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How to Plan for a Loved One Who Has Autism

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There are many legal considerations you need to make if you are planning for someone who has autism. You may want to avoid this topic due to the difficult challenges it forces you to face but you cannot wait to complete this planning. It is important to plan ahead for the long-term future of your loved one with special needs. 

 

When someone with autism reaches the age of majority, which across the nation is between eighteen and twenty-one years of age, there are many changes that can take place. Did you know that even if the person with autism is extremely high on the spectrum or can barely function for himself or herself, a parent no long has the legal rights to make financial or health care decisions once the child is deemed an adult?  Without proper planning, even someone with a significant developmental, cognitive or mental health disability is legally permitted to make decisions at the age of majority. 

 

What should you do as a parent of a disabled child? For years, you have spoken to the school, to banks, financial institutions, doctors, specialists and so many more for your child. This has the potential of no longer being a legally viable option on your child’s eighteenth birthday. Since your child does not have the requisite capacity to make advanced directives, such as powers of attorney or health care planning documents, you need to consider creating a guardianship.

 

As guardian you will be able to maintain the authority to make legal decisions for your special needs child.  The process of deciding whether or not guardianship is necessary can be difficult. Before speaking with your attorney, as the parent you need to assess all of the different areas in which a child may need assistance. This includes evaluating his or her medical, educational, financial, and vocational decision-making skills. In this situation, your child with autism may be able to retain specific control over some aspects of his or her life, but you, as the parent and guardian maintains the rest. This will be important to establish early on as the court in the guardianship of special needs children often encourages communication on what the child can do to create the right governance moving forward.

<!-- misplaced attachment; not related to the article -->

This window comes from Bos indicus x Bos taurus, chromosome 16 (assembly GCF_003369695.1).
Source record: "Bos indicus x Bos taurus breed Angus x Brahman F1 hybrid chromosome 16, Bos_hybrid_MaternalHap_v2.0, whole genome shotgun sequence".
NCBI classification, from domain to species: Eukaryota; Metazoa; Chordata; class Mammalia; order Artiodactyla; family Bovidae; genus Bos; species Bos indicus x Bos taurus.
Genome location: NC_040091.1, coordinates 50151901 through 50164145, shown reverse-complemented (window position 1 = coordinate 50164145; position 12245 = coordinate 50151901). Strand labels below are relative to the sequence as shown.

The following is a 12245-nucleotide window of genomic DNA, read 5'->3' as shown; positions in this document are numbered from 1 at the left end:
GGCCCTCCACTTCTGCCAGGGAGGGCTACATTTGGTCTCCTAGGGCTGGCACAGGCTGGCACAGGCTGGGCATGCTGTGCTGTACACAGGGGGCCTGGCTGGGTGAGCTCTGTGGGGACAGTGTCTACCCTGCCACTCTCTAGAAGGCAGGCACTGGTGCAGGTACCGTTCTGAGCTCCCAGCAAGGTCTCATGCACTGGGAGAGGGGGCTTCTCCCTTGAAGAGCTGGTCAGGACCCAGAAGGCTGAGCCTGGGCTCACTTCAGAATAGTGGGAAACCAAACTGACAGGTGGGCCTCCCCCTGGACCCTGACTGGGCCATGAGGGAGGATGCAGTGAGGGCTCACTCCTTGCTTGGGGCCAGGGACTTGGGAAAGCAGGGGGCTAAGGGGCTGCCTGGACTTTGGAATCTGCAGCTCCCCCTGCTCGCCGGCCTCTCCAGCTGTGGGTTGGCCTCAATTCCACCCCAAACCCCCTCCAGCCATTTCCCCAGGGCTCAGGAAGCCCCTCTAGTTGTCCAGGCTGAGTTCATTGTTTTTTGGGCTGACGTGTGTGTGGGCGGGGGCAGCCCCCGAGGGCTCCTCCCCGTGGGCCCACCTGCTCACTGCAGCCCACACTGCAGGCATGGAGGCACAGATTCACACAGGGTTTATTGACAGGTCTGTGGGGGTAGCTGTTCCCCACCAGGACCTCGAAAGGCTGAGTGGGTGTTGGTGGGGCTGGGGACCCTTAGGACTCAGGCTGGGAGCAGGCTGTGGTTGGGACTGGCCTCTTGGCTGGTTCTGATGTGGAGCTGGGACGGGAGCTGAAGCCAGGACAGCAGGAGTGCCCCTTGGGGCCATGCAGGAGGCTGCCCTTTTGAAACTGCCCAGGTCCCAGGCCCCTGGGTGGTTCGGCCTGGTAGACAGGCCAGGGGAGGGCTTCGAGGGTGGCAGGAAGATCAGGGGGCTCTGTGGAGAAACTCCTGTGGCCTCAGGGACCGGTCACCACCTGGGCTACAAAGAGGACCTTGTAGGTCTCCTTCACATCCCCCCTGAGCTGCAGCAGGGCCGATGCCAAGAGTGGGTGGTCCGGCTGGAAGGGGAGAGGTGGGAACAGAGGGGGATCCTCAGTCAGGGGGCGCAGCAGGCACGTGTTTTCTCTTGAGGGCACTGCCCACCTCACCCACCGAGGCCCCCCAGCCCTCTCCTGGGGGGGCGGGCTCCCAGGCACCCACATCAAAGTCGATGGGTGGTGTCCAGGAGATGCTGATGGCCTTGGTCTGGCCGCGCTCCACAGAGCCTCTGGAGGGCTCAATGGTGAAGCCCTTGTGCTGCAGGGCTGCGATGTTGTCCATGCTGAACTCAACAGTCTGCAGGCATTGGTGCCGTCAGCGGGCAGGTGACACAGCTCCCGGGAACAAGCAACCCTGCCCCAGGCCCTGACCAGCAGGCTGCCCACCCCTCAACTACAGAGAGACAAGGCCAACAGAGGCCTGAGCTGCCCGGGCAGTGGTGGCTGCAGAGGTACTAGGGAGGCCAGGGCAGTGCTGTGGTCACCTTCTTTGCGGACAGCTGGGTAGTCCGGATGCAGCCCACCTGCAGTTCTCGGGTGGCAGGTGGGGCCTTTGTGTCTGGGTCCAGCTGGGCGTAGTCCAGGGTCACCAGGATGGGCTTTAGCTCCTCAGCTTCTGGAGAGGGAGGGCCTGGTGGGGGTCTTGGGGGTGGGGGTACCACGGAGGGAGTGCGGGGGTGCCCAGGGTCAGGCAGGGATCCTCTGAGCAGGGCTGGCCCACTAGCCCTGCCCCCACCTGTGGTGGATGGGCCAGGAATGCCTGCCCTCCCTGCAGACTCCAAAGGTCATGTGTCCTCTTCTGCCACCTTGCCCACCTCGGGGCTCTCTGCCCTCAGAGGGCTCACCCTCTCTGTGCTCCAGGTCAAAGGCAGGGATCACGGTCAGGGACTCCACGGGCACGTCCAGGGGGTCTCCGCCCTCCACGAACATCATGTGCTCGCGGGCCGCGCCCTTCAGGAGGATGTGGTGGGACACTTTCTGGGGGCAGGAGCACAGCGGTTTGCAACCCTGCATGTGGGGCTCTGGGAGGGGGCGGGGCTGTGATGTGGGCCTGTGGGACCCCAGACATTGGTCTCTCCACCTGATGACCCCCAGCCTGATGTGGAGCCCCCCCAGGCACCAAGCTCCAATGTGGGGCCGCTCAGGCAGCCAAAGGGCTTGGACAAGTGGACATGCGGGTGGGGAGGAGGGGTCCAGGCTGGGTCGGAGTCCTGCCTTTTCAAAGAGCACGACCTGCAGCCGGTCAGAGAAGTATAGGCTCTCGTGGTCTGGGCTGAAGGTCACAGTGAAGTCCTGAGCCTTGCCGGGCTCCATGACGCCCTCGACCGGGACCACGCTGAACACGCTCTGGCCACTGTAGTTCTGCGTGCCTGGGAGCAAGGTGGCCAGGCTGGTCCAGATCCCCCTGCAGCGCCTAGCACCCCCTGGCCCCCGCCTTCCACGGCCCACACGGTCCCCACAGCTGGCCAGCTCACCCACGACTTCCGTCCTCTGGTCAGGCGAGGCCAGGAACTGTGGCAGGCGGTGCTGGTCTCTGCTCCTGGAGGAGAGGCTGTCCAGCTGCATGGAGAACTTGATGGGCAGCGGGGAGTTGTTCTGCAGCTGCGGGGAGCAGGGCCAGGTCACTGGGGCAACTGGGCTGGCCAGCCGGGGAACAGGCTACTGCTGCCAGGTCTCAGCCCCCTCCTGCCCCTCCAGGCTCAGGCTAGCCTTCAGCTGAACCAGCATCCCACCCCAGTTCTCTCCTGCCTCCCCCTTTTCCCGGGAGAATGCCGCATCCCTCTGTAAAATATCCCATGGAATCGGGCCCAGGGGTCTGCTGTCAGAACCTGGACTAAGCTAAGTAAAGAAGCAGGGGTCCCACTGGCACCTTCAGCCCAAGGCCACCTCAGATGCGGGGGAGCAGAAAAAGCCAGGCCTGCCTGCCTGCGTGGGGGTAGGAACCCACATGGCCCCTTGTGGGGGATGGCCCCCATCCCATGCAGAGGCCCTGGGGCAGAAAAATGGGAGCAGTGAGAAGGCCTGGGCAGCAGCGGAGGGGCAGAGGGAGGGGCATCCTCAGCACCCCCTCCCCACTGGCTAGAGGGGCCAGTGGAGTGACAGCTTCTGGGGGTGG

Your attorney with specific expertise in this area can be specifically helpful for guidance and decision-making. Your attorney will not only help you with the guardianship but work with you to ensure that your estate planning is comprehensive and up-to-date. You need to ensure your legacy will provide for your child should something happen to you. Planning ahead for a future where you are no longer here is extremely important. You do not want the person with autism to be left to his or her own defenses, or let the court make decisions through the intestacy process in the probate court. 

 

A special needs trust can be set up for people with disabilities to ensure that money will be available for a person with autism throughout his or her lifetime. It can be used for a special needs beneficiary while not interrupting his or her ability to receive public benefits, such as Medicaid or Supplemental Security Income.  There are two main types of special needs trusts. A Third-Party Special Needs Trust holds property provided by someone other than the person with autism. For example, a parent or grandparent can place money into the trust and then determine who the money is given to when the person with autism passes away. The second type of special needs trust, called a Self-Settle Special Needs Trust, is designed to hold property belonging to the person with autism. For example, if this person benefits from Medicaid, the funds will be placed in this trust. In this setting, there is almost always a payback provision for the public funds received by the disabled person in life.

 

People with autism deserve the best planning possible.  The key is to plan ahead both for your loved one and yourself.  If you know someone who has autism, be sure this person is legally taken care of. To schedule an appointment with attorney Donna Wilson to start this planning, contact our office today!